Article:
Boston’s fringe theater scene — in fact, the whole Boston theater community — was dealt a blow yesterday when the Factory Theatre suddenly got word that its lease is not being renewed by the managers of the Piano Craft Guild in the South End.
The Factory Theatre has been home to several companies representing more adventurous, cutting-edge work in a city that has been notoriously short of theater spaces. Several of the companies working there have earned local awards, some even having productions mounted by ArtsEmerson. Among the companies working there are Happy Medium Theatre, Heart & Dagger, Sleeping Weazel, Fresh Ink Theatre, Maiden Phoenix and Science Fiction Theatre.
The termination, effective the end of October, freezes the season for all these companies unless they can find other spaces, which will be hard to do at this point.
Deirdre Benson, assistant manager at the Factory Theatre, said, “The timing of this is especially bad because every other space is now not available, so everyone has to scramble to find a dark spot elsewhere, of which there already aren’t enough.”
Places like the Arsenal Center for the Arts and the Boston Center for the Arts are now fairly well booked, said Benson. “[The Factory] space has been offering theater continuously since the middle of the ‘80s, so we weren’t at all expecting them not to renew our lease this year.”
The story is a variation on an old urban theme: Artists come into a neighborhood — in this case, near the corner of Tremont Street and Mass. Ave. — help make it a more desirable place to be and soon the area becomes too expensive for those who were living and working in the area.
The apartments in the Piano Factory started out as artists’ lofts, but then opened to the general public. A call to the guild hasn’t been returned, but the word among some of the artists working there is that the space is going to be turned into a workout center.
“There has been a move over the past several years to reposition the Piano Craft Guild building as a space for artist live/work studios to a space of high-end industrial conversion lofts,” said Benson. “As the next step to this, the parking lot will become fully gated and inaccessible (that is where the theater entrance is located) and there are plans to convert the theater space into some sort of new amenity for tenants (the current idea is a fitness center).” Ironically, the building's website boasts of its proximity to theater and music as a primary drawing card.
Mikey DiLoreto is the artistic director of Happy Medium Theatre, which won an Elliot Norton Award for its production of Bert V. Royal’s “Dog Sees God,” which imagines characters from “Peanuts” as teenagers, with all the attendant issues. DiLoreto put the word out this morning:
“The Factory Theatre, which was given a special citation by the [Elliot] Norton committee … has afforded so much to the arts in Boston, and to lose it is nothing short of soul-crushing. We, as fringe theatre artists, have been dealt a huge blow, but hopefully not a TKO. That is, until we can find a new home because, in short, we're homeless.
If you do the math, it is quite possible that dozens of artists will not be showcased onstage this next year; playwrights will not be produced; new works will not be seen; designers will be without work, etc. Most actors start in the Fringe in Boston to build up their resume and get bigger work at venues like Speakeasy, Lyric, and even the Huntington, but they begin with us in the Fringe.”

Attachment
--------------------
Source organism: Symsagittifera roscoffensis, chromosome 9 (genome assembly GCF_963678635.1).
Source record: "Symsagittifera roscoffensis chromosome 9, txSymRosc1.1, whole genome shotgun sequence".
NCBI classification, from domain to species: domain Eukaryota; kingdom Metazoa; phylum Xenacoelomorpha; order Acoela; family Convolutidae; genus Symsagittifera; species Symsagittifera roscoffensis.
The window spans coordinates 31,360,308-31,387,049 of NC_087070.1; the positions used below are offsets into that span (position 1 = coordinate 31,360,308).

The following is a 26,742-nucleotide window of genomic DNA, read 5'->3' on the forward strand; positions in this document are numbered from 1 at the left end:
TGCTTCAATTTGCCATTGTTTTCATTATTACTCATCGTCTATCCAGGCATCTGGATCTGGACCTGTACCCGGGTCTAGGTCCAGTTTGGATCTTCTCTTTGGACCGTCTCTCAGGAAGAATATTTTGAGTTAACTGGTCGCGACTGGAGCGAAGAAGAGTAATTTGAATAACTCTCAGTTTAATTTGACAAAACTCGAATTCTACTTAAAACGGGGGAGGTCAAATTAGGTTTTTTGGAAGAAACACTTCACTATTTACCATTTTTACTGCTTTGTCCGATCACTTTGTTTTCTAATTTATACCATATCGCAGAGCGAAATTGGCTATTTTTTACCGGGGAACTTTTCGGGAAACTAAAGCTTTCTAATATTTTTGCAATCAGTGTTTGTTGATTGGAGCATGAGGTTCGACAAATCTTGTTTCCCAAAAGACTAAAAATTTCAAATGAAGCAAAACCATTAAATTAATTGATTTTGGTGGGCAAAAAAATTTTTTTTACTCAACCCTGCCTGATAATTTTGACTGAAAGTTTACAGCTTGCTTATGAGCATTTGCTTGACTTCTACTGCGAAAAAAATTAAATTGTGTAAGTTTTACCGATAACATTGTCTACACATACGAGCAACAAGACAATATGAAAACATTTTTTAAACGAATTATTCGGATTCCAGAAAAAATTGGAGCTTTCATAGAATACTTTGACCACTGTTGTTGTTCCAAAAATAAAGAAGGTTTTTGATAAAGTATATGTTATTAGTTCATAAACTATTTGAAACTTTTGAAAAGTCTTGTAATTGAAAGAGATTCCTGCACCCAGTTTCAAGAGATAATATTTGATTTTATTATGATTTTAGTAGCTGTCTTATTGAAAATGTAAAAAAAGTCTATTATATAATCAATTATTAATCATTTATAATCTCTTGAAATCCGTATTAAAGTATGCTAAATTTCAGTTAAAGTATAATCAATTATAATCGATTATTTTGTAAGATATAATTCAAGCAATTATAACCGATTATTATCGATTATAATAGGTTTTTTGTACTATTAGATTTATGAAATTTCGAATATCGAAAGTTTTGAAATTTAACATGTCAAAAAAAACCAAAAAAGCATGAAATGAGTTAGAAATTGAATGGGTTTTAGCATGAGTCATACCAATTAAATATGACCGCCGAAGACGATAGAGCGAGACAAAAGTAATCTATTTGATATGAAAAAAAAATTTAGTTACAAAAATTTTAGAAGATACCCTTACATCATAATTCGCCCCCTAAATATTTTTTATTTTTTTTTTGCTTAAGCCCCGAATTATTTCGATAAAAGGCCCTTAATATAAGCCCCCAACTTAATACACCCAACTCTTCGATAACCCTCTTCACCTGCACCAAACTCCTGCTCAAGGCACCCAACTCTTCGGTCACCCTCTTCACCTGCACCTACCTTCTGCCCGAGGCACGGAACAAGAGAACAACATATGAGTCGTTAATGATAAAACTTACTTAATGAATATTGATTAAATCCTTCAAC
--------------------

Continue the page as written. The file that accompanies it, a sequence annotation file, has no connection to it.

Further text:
The BCA rents space to several smaller companies, but the Factory Theatre was the main venue in Boston for fringe theater. I was always engaged by the work I saw there, along with audiences who seemed to realize they were seeing something fresh that wasn’t being produced anywhere else, whose artists by and large were the future of Boston theater. The Charlestown Working Theater is a similar venue, but drawing audiences from a different geographical region of the area.
Julie Hennrikus, executive director of StageSource, an umbrella organization and resource center for theaters and theater artists, picked up on the theme of artists helping to turn areas around and then being shut out. “This is part of a larger conversation about space, policy, gentrification, what the city looks like in the future. Do we want to be a city where artists can’t live and work in?
“We had no idea this was happening. To do it this quickly, 'unfortunate' isn’t a strong enough word. People had seasons planned and verbal commitments to do their shows. We’re trying to look at next steps. I’m writing a letter to the owners, I don’t know how much good it will do, that this is a big deal. As an arts community we need to advocate for what we need and what we demand.”
Hennrikus is also planning on speaking to the mayor’s office. Marty Walsh has addressed the issue of artists’ spaces both as a candidate and as Boston mayor.
The Factory Theatre, said Hennrikus, “is a tiny space. It seats 40-50 people so the numbers statistically aren’t huge, but the impact on the Boston theater community is huge and significant, and speaks to who Boston is, an identity that is due in no small part to the emergence of the theater community.”
Joyce Linehan, chief of policy for Walsh, responded, "It's a sad day. We can't afford to lose small theater spaces. We have been
approached by several people, including Catherine Peterson at ArtsBoston, asking us to join a team of concerned arts advocates in Boston trying to find a creative solution to the problem. We're happy to do that. I asked the BRA to reach out to Catherine and I understand that has happened. Though it's not always the result of a crisis as this situation is, I get an inquiry like this about once a week, and we're doing our best to provide guidance to everyone. The Mayor is committed to a vibrant and healthy arts community, and we stand ready to help."